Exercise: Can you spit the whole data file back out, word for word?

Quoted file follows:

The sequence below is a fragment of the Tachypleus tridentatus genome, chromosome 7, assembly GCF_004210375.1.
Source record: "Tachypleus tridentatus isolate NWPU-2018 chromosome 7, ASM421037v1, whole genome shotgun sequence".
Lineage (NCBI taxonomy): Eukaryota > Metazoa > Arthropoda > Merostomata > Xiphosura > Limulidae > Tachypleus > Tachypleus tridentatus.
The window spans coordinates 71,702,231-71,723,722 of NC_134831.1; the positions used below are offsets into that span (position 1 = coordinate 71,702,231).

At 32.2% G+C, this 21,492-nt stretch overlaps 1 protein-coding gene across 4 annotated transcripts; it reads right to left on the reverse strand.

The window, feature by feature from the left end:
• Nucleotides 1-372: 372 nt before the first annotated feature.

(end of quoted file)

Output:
The sequence below is a fragment of the Tachypleus tridentatus genome, chromosome 7, assembly GCF_004210375.1.
Source record: "Tachypleus tridentatus isolate NWPU-2018 chromosome 7, ASM421037v1, whole genome shotgun sequence".
Lineage (NCBI taxonomy): Eukaryota > Metazoa > Arthropoda > Merostomata > Xiphosura > Limulidae > Tachypleus > Tachypleus tridentatus.
The window spans coordinates 71,702,231-71,723,722 of NC_134831.1; the positions used below are offsets into that span (position 1 = coordinate 71,702,231).

At 32.2% G+C, this 21,492-nt stretch overlaps 1 protein-coding gene across 4 annotated transcripts; it reads right to left on the reverse strand.

The window, feature by feature from the left end:
• Nucleotides 1-372: 372 nt before the first annotated feature.